PTAB Precedential and Informative Decisions

Precedential Decisions:

General Plastic Indus. Co., Ltd. v. Canon Kabushiki Kaisha, IPR2016-01357, Paper 19 (September 6, 2017). Provides factors to consider when Board considers a follow-on petition pursuant to 35 U.S.C. § 314(a).

Ex parte McAward, Appeal 2015-006416 (PTAB Aug. 25, 2017) . Explaining that the PTO’s approach to indefiniteness, post Nautilus, is unchanged.

Athena Automation Ltd. v. Husky Injection Molding Sys Ltd.IPR2013-00290, Paper 18 (October 25, 2013). Determining that assignor estoppel does not apply to PTAB proceedings.

Garmin Int’l v. Cuozzo Speed Techs LLC, IPR2012-00001, Paper 26 (Mar. 5, 2013) – This order discusses the factors considered in evaluating motions for additional discovery in IPR proceedings.

Bloomberg, Inc. v. Markets-Alert Pty, Ltd., CBM2013-00005, Paper 32 (May 29, 2013) – This order discusses the factors considered in evaluating motions for additional discovery in CBM proceedings.

Oracle Corp. v. Click-to-Call Techs, LP, IPR2013-00312, Paper 26 (October 30, 2013) (precedential only as to Section III.A.) – This decision pertains to interpretation of “served with a complaint” for purposes of triggering the one-year time bar set forth in 35 U.S.C. § 315(b).

MasterImage 3D, Inc. v. RealD Inc., IPR2015-00040, Paper 42 (July 15, 2015) – This order provides guidance on patent owner’s burden to show entitlement to substitute claims.

Lumentum Holdings, Inc. v. Capella Photonics, Inc., IPR2015-00739 (Paper 38) (March 4, 2016) – This decision interprets 35 U.S.C. § 312(a)(2) (real parties in interest).

LG Electronics, Inc. v. Mondis Tech Ltd., IPR2015-00937, Paper 8 (Sept. 17, 2015). Provides guidance regarding the the “served with a complaint” requirement of 35 U.S.C. § 315(b). One year bar for filing an IPR may be triggered if earlier of two complaints was dismissed partially with prejudice and partially without.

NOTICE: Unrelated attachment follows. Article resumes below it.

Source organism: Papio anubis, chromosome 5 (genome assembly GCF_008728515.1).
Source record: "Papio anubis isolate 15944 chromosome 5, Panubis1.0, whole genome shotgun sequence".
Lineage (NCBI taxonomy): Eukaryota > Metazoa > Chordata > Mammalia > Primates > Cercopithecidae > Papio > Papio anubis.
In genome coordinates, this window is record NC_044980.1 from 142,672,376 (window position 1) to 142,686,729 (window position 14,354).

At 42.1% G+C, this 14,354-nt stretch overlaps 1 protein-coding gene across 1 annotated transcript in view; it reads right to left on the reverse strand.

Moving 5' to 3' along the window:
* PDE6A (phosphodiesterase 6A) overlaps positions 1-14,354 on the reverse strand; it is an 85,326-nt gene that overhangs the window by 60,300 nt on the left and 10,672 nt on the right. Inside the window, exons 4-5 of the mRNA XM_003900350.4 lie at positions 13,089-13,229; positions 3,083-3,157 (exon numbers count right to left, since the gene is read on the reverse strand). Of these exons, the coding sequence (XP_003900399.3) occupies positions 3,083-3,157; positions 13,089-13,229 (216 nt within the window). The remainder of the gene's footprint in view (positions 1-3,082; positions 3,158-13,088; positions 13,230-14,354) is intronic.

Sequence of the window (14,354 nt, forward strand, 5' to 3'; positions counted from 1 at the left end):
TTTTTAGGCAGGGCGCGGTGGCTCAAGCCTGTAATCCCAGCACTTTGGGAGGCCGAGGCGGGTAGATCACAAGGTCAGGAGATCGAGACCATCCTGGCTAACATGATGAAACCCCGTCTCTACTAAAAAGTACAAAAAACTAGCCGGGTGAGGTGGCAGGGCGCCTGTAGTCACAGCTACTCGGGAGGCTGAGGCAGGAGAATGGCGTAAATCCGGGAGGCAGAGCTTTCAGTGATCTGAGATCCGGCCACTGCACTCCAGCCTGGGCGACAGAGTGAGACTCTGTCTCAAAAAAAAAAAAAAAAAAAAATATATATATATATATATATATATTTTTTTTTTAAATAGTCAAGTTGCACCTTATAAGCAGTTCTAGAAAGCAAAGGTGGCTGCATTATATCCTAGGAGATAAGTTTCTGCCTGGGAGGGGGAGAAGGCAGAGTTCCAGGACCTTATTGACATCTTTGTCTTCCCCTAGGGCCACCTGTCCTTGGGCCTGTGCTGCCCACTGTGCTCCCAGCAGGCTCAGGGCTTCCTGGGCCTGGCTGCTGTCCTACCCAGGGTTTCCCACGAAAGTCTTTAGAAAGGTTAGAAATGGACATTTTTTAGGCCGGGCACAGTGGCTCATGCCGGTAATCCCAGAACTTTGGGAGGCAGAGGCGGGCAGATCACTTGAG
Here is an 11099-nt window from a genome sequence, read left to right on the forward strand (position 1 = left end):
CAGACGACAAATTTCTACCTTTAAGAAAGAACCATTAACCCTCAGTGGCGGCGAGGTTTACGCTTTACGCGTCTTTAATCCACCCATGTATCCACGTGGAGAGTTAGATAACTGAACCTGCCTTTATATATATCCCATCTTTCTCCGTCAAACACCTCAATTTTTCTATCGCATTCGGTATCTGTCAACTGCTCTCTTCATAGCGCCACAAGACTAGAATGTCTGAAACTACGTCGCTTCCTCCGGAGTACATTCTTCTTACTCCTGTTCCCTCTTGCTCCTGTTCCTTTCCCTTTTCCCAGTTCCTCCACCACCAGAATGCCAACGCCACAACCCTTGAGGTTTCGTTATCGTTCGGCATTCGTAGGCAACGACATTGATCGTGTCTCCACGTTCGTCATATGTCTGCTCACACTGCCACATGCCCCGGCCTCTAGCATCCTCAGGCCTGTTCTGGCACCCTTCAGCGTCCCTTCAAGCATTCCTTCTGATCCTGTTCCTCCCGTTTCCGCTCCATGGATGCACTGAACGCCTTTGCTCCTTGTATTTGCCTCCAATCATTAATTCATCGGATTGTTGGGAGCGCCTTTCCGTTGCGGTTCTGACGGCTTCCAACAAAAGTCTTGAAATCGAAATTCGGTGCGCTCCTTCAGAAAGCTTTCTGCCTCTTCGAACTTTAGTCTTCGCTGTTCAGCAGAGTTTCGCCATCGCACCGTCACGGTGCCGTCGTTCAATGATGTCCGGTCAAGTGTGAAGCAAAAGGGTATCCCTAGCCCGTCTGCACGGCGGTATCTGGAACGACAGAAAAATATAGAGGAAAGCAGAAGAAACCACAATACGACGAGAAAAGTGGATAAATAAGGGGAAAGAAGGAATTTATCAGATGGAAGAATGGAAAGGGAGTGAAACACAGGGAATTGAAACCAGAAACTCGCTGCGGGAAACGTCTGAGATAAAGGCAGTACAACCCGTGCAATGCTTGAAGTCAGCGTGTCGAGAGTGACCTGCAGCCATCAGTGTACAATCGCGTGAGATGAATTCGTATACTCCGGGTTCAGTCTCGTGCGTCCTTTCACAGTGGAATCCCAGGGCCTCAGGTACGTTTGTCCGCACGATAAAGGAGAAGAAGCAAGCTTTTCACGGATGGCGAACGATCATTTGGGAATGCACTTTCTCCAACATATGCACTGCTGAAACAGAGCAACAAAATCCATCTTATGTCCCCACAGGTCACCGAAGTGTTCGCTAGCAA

Westlake Services, LLC v. Credit Acceptance Corp., CBM2014-00176, Paper 28 (May 14, 2015). Provides guidance regarding CBM estoppel provisions of 35 U.S.C. § 325(e)(1). Estoppel is applied on a claim-by-claim basis – petition for CBM is not necessarily barred if it addresses different claims than those that were the subject of a prior final written decision.

SecureBuy LLC v. CardinalCommerce Corp., CBM 2014-00035, Paper 12 (Apr. 25, 2014). Provides guidance on the scope of 35 U.S.C. § 325(a)(1), including what is meant by a petitioner (or its real party in interest) previously “filed a civil action challenging the validity of a claim in the patent.”

See also, generally, USPTO Listing of Precedential Decisions.

Informative Decisions:

Ex parte Ditzik, 2018-000087 (Mar. 2, 2018) – holding that the Examiner’s invocation of issue preclusion was not in error based on Appellant’s arguments. Appellant’s unpersuasive arguments included (A) the standards of proof differ between a district court and the PTO; (B) the new claims differ from the invalidated claims; (C) Appellant provides new evidence; (D) incorrect trial testimony led to the district court and Federal Circuit reaching the wrong result; (E) Appellant did not have a full and fair opportunity to litigate; (F) the district court’s judgments are not final; (G) the PTO was not a party to the prior litigations; and (H) the Board should use its discretion to provide expert guidance.

Ex parte Jung, 2016-008290 (Mar. 22, 2017) – applying the Federal Circuit’s decision in SuperGuide Corp v. DirecTV Enters.,Inc., 358 F.3d 870, 885­–86 (Fed. Cir. 2004), which explains that there is a difference between a list separated by “and” and “or,” where the plain and ordinary meaning of “at least one of A and B” is the conjunctive phrase requiring the presence of both A and B. The Examiner can rebut the plain and ordinary meaning by providing the requisite supporting analysis that demonstrates that the claims, specification, or prosecution history necessitates a broader meaning.

Colas Sols. Inc. v. Blacklidge Emulsions, Inc., Case IPR2018-00242, Paper 9 (Feb. 27, 2018) – holding that 35 U.S.C. § 315(a)(1) bars institution of an inter partes review where a petitioner files a declaratory judgment action challenging the same patent before filing a petition.  The filing of a motion for joinder does not except a petition from the statutory bar of § 315(a)(1). The time bar of § 315(b) specifically states that it “shall not apply to a request for joinder under subsection (c),” whereas § 315(a)(1) does not include similar language.

Ariosa Diagnostics v. Isis Innovation Ltd., Case IPR2012-00022, Paper 55 (Aug. 7, 2013) – applying 37 C.F.R. § 42.53, which governs the taking of testimony in trail proceedings, and setting forth 12 general guidelines for taking a deposition in a foreign language.